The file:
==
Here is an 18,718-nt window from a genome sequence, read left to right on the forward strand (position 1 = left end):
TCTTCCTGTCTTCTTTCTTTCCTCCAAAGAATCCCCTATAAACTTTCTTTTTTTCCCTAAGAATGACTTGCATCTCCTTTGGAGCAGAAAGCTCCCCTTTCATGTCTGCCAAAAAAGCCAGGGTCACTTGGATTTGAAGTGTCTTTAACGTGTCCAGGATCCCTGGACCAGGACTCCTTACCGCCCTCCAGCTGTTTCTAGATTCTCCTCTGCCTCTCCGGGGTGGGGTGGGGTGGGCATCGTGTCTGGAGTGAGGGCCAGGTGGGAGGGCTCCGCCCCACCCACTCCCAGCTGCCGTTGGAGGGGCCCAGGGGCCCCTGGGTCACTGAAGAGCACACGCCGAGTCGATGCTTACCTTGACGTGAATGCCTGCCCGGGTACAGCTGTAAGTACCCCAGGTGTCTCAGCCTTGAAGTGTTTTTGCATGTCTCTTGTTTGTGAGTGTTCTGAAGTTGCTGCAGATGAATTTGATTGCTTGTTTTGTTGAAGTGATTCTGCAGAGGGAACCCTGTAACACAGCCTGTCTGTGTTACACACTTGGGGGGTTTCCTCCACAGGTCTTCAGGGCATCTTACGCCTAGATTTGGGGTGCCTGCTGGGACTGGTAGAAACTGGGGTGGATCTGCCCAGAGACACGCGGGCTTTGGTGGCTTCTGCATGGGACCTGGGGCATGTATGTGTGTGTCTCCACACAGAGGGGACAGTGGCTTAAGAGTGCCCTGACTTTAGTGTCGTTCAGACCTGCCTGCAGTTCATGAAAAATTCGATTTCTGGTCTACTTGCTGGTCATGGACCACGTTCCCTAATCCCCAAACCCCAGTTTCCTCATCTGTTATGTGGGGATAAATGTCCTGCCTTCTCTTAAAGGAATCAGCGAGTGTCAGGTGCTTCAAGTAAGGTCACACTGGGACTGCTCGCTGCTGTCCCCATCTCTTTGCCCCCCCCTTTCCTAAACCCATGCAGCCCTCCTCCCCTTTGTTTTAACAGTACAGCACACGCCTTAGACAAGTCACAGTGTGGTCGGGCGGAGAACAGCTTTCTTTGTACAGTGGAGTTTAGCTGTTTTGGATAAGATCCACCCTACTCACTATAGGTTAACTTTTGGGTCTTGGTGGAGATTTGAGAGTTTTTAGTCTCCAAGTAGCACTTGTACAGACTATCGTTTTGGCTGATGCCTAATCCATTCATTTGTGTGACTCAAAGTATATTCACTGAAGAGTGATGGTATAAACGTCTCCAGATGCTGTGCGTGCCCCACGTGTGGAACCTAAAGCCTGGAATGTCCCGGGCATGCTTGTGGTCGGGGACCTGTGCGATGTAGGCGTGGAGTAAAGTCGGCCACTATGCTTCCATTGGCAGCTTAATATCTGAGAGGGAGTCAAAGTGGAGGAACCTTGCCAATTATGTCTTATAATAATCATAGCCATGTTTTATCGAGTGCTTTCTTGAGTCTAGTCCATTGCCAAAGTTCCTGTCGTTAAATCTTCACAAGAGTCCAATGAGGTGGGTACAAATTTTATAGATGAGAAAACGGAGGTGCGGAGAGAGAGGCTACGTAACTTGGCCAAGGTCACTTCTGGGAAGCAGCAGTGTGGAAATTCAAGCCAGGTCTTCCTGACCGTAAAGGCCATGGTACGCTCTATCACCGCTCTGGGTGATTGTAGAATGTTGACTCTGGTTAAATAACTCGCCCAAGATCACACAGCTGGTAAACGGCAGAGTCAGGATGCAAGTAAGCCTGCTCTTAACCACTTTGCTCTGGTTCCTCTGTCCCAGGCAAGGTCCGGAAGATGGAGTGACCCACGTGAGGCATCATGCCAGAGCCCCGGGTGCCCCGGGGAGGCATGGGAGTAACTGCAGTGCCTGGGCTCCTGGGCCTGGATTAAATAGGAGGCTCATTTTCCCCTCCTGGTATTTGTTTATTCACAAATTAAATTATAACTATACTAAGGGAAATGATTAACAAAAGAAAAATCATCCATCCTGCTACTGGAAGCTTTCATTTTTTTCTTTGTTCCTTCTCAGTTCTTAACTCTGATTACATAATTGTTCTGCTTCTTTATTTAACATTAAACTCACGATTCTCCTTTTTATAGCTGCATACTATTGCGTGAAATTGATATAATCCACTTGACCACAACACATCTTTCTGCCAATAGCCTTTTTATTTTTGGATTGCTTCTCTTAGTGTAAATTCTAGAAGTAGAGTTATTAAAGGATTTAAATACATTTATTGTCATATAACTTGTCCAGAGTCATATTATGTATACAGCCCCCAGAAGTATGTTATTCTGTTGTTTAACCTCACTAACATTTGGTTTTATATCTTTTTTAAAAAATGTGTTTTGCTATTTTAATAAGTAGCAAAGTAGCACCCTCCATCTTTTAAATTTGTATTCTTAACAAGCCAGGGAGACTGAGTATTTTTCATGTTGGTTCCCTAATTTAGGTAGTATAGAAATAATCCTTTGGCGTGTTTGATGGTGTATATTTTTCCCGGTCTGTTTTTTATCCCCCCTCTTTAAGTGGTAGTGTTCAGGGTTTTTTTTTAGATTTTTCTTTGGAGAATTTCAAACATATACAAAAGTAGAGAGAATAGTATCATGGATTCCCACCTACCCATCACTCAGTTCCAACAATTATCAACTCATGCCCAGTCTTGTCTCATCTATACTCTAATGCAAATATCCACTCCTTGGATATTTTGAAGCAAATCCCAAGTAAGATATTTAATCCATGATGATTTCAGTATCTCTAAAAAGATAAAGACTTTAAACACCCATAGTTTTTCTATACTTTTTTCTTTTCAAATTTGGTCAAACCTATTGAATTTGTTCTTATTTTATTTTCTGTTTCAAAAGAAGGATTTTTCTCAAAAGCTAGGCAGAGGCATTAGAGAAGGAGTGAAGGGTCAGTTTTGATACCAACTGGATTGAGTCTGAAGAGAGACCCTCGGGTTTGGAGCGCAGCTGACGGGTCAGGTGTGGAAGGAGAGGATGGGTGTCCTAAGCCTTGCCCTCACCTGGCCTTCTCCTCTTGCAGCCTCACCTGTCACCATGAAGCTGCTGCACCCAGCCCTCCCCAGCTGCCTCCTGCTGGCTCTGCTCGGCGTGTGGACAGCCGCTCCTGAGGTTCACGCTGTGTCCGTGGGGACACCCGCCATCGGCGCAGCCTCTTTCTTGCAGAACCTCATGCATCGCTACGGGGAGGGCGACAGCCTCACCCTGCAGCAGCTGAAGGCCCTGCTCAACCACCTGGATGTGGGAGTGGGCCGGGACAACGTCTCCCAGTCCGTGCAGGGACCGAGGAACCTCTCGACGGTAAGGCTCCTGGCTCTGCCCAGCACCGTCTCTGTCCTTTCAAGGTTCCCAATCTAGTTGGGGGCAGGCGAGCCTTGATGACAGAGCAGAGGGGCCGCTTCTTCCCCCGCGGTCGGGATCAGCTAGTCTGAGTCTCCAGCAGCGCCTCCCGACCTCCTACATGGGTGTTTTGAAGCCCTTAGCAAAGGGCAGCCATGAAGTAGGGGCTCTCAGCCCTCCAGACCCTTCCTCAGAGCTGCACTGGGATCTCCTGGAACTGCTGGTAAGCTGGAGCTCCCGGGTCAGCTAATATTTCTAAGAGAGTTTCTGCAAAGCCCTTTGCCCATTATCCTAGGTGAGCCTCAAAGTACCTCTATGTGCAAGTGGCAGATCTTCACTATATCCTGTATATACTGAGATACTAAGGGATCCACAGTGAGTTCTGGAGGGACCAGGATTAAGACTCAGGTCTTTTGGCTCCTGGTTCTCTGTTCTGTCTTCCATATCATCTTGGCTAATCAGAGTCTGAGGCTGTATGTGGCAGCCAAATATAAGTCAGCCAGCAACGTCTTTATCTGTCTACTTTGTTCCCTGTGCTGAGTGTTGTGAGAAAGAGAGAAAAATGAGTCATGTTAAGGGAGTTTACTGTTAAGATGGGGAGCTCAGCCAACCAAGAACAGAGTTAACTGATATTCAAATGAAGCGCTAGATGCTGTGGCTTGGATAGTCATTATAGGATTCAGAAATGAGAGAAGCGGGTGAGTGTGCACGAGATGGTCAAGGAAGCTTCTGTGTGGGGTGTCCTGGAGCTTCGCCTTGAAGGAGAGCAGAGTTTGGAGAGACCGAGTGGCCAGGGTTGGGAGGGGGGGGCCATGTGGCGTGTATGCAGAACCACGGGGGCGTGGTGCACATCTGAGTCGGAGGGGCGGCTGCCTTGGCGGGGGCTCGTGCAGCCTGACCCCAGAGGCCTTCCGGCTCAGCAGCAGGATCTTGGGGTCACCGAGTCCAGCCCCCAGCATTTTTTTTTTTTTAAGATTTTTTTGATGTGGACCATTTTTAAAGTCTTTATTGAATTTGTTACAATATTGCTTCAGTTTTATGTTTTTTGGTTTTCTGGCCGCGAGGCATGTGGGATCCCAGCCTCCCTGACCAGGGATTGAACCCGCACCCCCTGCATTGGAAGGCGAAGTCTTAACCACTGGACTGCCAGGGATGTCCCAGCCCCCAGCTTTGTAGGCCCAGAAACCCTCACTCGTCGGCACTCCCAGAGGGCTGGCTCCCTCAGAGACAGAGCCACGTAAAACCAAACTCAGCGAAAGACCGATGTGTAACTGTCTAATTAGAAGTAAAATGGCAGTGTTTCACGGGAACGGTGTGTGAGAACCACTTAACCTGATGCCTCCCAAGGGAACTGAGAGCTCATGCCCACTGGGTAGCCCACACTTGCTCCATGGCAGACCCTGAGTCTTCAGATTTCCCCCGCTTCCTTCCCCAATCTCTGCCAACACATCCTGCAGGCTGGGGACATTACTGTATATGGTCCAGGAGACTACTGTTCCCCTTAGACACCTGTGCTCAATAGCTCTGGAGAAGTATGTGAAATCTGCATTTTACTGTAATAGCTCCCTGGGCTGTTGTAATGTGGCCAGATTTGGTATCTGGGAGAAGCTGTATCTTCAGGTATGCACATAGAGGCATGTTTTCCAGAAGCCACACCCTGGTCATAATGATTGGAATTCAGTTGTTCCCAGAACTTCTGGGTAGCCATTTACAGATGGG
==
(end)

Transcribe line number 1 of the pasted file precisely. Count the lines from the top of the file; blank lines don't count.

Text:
Here is an 18,718-nt window from a genome sequence, read left to right on the forward strand (position 1 = left end):